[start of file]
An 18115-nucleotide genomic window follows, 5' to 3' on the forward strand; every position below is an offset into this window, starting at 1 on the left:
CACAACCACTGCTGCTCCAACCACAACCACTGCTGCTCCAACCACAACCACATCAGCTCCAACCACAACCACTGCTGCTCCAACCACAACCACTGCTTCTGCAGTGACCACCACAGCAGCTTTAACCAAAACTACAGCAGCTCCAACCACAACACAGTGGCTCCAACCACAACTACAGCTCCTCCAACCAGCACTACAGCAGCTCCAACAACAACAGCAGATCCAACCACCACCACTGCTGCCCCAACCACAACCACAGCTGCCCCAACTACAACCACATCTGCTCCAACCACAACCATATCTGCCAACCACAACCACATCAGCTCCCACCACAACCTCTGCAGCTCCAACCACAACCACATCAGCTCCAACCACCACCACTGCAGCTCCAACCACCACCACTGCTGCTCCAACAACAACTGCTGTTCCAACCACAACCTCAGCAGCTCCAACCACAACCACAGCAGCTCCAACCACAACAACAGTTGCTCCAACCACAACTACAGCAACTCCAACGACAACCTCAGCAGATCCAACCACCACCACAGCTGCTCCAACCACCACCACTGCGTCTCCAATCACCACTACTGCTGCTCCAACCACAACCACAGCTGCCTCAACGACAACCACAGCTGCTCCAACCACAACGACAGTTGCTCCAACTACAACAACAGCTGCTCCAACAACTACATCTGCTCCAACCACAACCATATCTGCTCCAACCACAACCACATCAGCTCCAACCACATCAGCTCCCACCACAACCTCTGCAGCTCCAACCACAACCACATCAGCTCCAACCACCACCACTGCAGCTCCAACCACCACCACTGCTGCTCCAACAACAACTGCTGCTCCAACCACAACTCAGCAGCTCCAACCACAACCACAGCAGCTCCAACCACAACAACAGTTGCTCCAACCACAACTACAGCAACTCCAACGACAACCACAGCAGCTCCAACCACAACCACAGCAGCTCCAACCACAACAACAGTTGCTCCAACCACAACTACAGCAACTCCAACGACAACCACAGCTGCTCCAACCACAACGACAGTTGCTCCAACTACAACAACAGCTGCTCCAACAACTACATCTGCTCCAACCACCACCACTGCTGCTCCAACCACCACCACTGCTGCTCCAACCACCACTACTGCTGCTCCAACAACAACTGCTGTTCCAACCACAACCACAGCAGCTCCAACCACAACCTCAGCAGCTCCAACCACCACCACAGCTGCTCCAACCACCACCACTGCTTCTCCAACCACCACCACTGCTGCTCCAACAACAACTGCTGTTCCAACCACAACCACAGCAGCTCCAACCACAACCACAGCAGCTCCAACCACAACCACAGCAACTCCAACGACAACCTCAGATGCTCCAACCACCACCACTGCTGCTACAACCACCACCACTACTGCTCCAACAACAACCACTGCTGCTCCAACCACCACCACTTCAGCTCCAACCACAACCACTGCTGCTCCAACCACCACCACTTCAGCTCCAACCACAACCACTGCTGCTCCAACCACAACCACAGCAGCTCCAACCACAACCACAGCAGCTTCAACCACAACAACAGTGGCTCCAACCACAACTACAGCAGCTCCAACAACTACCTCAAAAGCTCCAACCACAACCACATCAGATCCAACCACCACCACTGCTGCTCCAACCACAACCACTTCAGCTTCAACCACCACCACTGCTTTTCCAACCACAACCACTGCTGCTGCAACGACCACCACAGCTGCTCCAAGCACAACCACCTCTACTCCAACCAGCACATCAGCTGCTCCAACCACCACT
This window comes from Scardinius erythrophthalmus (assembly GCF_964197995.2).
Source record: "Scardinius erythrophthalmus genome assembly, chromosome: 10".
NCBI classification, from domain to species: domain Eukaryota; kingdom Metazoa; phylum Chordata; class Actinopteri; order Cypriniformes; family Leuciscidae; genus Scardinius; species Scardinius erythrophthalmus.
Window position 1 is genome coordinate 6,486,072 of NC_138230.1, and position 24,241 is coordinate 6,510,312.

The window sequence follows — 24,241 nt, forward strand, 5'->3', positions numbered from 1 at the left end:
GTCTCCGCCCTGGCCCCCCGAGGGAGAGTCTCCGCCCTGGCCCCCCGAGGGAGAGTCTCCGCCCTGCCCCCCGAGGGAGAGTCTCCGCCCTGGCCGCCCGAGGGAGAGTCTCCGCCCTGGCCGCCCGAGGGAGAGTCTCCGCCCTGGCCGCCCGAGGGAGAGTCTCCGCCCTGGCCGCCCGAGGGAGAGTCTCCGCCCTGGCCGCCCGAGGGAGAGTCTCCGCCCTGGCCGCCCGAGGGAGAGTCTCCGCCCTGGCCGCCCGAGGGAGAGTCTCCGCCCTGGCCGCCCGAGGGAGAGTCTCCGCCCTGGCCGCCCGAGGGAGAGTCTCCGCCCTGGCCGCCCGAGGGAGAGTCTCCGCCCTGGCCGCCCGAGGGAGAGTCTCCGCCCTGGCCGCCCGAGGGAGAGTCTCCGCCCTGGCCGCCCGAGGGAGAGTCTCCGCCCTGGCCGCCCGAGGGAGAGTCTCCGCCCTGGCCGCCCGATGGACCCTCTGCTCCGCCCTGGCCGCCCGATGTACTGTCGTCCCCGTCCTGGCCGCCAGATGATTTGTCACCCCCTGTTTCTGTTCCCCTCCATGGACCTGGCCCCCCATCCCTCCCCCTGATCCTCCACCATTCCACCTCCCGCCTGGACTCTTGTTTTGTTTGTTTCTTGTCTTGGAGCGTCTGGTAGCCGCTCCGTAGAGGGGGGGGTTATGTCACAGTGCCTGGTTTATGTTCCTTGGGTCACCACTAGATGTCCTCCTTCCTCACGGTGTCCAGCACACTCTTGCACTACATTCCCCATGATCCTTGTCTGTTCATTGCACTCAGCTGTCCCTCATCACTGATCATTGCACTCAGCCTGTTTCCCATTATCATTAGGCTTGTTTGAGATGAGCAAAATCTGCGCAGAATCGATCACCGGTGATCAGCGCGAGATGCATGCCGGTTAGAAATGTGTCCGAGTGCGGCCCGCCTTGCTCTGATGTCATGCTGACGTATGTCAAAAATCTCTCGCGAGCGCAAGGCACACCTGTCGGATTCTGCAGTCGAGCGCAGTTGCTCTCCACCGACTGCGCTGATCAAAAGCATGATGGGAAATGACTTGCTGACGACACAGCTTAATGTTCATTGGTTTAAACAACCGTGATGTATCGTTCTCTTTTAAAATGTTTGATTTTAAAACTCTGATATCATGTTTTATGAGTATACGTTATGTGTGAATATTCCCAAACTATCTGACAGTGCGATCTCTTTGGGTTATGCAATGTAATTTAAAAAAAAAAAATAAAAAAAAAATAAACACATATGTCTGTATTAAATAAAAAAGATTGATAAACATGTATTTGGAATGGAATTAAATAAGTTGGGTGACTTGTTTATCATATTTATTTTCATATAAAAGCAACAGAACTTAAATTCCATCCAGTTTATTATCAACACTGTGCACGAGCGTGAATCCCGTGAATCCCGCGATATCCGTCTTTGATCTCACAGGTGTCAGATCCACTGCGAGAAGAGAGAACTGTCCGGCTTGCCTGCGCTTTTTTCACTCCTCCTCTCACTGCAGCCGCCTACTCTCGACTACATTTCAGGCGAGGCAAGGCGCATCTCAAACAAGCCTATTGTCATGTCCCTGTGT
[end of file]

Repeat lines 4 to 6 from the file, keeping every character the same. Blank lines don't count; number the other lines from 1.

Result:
Source record: "Scardinius erythrophthalmus genome assembly, chromosome: 10".
NCBI classification, from domain to species: domain Eukaryota; kingdom Metazoa; phylum Chordata; class Actinopteri; order Cypriniformes; family Leuciscidae; genus Scardinius; species Scardinius erythrophthalmus.
Window position 1 is genome coordinate 6,486,072 of NC_138230.1, and position 24,241 is coordinate 6,510,312.